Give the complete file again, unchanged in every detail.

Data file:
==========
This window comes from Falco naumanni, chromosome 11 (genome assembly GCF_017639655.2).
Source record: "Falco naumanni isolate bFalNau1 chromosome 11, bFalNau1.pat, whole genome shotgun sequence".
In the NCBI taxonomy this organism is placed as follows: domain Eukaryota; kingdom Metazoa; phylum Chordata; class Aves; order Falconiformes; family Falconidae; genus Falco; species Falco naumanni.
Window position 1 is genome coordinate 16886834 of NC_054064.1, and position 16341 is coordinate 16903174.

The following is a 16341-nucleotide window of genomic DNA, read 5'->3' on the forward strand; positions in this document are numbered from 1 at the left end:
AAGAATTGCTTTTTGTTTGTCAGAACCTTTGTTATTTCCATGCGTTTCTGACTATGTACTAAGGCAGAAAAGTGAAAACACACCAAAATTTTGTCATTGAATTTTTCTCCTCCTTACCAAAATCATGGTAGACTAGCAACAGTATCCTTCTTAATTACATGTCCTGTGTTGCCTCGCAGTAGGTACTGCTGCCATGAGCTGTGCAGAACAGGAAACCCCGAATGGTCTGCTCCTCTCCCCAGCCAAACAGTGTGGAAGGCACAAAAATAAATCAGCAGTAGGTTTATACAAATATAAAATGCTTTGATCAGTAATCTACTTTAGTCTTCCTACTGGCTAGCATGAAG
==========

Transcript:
This window comes from Falco naumanni, chromosome 11 (genome assembly GCF_017639655.2).
Source record: "Falco naumanni isolate bFalNau1 chromosome 11, bFalNau1.pat, whole genome shotgun sequence".
In the NCBI taxonomy this organism is placed as follows: domain Eukaryota; kingdom Metazoa; phylum Chordata; class Aves; order Falconiformes; family Falconidae; genus Falco; species Falco naumanni.
Window position 1 is genome coordinate 16886834 of NC_054064.1, and position 16341 is coordinate 16903174.

The following is a 16341-nucleotide window of genomic DNA, read 5'->3' on the forward strand; positions in this document are numbered from 1 at the left end:
AAGAATTGCTTTTTGTTTGTCAGAACCTTTGTTATTTCCATGCGTTTCTGACTATGTACTAAGGCAGAAAAGTGAAAACACACCAAAATTTTGTCATTGAATTTTTCTCCTCCTTACCAAAATCATGGTAGACTAGCAACAGTATCCTTCTTAATTACATGTCCTGTGTTGCCTCGCAGTAGGTACTGCTGCCATGAGCTGTGCAGAACAGGAAACCCCGAATGGTCTGCTCCTCTCCCCAGCCAAACAGTGTGGAAGGCACAAAAATAAATCAGCAGTAGGTTTATACAAATATAAAATGCTTTGATCAGTAATCTACTTTAGTCTTCCTACTGGCTAGCATGAAG